After moving to Rome, Respighi became entranced by the surroundings of the Eternal City. When beginning work on the first installment titled The Fountains of Rome he explained that he intended “to reproduce by means of tone an expression of nature” and to impart a feeling for the “principal events of Roman life.” According to Respighi’s wife, he began composing music about Rome “solely to satisfy a spiritual need; it can be called the synthesis of the feelings, thoughts, and sensations perceived by the maestro in his first few months of life in Rome.” The intention is to convey his response to his physical and emotional environment. His trio of Roman suites are not to be interpreted literally, but rather the music is meant to depict Respighi’s own impressions of the scenes. In most cases the ‘program’ written about the music was done after the music was composed.
Respighi uses many musical devices at his disposal to paint images, including folk tunes, chant-like melodies, a gramophone recording of a nightingale, a full range of percussion instruments, and lush orchestral writing. Frequently labeled as a “Romantic-impressionist”, with his Roman trilogy of works Respighi is more interested in painting a beautiful surface than going into the emotional depths. There are some influences heard from Richard Strauss and Claude Debussy, as well as Rimsky-Korsakov.
It seems Respighi’s music strongly divides listeners, and while he has garnered praise from many listeners and musicians, he has also had quite a few detractors and critics. Some consider his music too nationalistic, and Respighi at one time was placed in a group of Italian composers associated with Mussolini’s fascist regime. However, these associations had little basis in fact, and Respighi himself was not politically active. There is also a disconnect between the critical reception of his music, and the popular reception of it with listeners, conductors, and performers. The music intelligentsia have tended to dismiss Respighi’s music as low-brow, vulgar, strident, or as derivative from other composers. It is still fashionable in some circles to belittle and patronize Respighi’s music, or to regard it as cheap or not equal to other serious composers. In my view, these attitudes toward Respighi’s music could not be more wrong. In recent years the prejudice toward Respighi has faded, and his reputation has enjoyed a well-deserved revival.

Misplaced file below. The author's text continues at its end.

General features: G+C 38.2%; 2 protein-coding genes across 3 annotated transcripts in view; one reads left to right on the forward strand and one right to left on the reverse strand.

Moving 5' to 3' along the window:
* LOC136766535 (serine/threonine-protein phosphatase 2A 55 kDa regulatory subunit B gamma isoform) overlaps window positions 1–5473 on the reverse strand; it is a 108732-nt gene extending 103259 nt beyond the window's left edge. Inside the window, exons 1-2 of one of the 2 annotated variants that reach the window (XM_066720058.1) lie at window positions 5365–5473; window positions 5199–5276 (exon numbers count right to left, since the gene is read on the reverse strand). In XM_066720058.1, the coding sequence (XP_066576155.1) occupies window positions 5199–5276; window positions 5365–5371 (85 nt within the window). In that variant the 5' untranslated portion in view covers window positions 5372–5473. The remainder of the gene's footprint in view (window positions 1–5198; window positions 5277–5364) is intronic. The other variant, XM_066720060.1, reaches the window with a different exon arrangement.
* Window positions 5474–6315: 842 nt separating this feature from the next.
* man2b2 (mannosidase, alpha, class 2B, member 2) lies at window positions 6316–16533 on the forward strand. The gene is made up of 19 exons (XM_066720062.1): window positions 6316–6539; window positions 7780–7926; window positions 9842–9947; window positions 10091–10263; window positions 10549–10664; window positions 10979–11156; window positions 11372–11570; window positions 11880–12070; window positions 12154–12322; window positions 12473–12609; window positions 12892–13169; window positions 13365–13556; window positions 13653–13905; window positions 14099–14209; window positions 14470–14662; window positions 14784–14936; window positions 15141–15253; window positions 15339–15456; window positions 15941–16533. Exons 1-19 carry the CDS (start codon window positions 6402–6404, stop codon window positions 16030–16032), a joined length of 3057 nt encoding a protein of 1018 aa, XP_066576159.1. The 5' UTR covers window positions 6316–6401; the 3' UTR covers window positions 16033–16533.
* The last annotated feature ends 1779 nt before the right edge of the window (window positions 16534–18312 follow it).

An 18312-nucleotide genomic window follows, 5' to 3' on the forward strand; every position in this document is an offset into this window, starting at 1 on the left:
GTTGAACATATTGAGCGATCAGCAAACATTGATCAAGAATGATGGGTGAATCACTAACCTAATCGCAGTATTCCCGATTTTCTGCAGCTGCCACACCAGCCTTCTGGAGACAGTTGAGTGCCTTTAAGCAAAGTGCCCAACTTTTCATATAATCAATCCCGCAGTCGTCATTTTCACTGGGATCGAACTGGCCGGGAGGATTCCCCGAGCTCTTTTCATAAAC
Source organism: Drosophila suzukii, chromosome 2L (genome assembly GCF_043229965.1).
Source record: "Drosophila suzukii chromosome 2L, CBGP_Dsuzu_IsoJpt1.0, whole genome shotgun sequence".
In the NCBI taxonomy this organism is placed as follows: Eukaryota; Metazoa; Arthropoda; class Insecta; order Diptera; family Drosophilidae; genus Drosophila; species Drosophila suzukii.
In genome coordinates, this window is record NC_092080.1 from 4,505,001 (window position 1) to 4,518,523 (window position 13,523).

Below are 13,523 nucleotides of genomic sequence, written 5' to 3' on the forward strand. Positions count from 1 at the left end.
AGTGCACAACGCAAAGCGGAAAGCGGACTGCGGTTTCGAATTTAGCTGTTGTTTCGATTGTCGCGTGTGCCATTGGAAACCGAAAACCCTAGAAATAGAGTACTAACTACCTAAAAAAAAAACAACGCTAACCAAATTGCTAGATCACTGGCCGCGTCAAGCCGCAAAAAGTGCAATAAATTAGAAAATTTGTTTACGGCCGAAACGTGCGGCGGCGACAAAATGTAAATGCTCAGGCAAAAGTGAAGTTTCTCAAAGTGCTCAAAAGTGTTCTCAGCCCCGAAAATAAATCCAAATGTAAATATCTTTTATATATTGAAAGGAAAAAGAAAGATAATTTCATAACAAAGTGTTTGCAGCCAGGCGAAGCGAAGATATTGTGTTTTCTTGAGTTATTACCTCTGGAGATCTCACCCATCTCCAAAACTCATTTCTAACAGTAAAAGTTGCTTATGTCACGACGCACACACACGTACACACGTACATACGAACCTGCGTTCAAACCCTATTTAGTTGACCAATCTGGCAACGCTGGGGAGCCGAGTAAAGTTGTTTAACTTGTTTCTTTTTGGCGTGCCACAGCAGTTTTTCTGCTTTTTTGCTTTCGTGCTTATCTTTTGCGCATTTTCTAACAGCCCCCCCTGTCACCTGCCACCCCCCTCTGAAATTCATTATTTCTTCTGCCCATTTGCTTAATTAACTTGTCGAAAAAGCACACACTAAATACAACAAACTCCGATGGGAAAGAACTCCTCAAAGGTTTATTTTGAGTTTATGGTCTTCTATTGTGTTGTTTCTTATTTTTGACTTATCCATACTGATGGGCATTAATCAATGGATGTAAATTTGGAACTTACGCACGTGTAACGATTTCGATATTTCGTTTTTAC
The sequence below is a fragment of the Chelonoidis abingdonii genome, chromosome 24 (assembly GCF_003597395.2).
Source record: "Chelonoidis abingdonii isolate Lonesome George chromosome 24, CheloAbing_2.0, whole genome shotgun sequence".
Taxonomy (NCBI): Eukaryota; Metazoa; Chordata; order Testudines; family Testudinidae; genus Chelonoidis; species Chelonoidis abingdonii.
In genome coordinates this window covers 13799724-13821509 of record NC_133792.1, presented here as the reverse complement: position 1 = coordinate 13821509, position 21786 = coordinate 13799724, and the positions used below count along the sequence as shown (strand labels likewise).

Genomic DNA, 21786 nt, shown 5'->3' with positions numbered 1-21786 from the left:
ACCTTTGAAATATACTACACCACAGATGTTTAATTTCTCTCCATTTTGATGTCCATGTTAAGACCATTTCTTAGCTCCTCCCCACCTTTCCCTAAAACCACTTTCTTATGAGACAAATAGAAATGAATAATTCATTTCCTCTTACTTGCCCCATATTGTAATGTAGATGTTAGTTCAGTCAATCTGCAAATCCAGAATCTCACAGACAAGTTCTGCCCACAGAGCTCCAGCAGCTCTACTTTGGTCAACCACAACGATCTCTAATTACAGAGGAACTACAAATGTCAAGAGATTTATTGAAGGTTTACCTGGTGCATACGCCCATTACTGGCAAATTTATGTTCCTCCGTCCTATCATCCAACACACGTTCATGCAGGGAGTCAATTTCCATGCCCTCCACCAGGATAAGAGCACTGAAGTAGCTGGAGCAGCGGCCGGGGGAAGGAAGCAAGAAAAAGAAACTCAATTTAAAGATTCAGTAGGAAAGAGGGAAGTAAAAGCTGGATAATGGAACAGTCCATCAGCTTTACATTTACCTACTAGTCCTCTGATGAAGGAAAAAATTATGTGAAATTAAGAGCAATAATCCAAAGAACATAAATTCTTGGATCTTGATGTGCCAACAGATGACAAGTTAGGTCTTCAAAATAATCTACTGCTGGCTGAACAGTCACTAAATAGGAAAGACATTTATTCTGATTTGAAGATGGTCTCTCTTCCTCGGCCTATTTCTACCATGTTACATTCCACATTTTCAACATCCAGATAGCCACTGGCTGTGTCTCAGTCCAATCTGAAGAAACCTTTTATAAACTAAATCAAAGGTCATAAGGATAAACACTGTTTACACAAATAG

On a personal note, Respighi’s Roman Trilogy orchestral suites have been very meaningful to me. I was fortunate enough to live on the Janiculum Hill in Rome for two years when I was in my twenties, and ever since then Respighi’s music about Rome has held an emotional and nostalgic place in my heart. If you are able to travel to Rome, you will better understand the feelings so accurately evoked by Respighi’s music in specific places and times of day. I have never been anywhere in the world where the light creates such magic when it hits the streets, filters through the pine trees, or casts shadows from St. Peter’s Basilica or the Colosseum. I find myself feeling sentimental about Rome for so many reasons, but of course there is the city’s vast historical and religious importance.
The Fountains of Rome (1916)
The first of Respighi’s suites about Rome was The Fountains of Rome, and he noted in the score that each movement was “contemplated at the hour in which their character is most in harmony with the surrounding landscape or in which their beauty appears most impressive to the observer.” The Fountains of Rome was the most important turning point in Respighi’s career, and would eventually bring him great success, wealth, and reputation. The work had its first performance in Rome in 1917.
In Rome the quality of water has been a marvel since ancient times, and there are public water fountains located in squares around the city. Many of the fountains around the city were created in Baroque times by the artist Bernini.
Ken Smith from Sony Classical liner notes writes about The Fountains of Rome:
The first part of the poem, inspired by the Fountain of Valle Giulia, depicts a pastoral landscape: droves of cattle pass, and disappear in the fresh damp mists of a Roman dawn. A sudden loud and insistent blast of horns above the whole orchestra introduces the second part, The Triton Fountain. It is like a joyous call, summoning troops of naiads and tritons, who come running up, pursuing each other and mingling in a frenzied dance between the jets of water. Next there appears a solemn theme borne on the undulations of the orchestra. It is the Fountain of Trevi at midday. The solemn theme, passing from the wood to the brass instruments, assumes a triumphal character. Trumpets peal: across the radiant surface of the water there passes Neptune’s chariot drawn by sea horses, and followed by a train of sirens and tritons. The procession then vanishes while faint trumpet blasts resound in the distance. The fourth part, The Villa Medici Fountain, is announced by a sad theme which rises above a subdued warbling. It is the nostalgic hour of sunset. The air is full of the sound of tolling bells, birds twittering, leaves rustling. Then all dies peacefully into the silence of the night.
The Fountains of Rome with its four unbroken sections set the standard, not just for the Roman works to come, but for the aesthetic of all Respighi’s later compositions.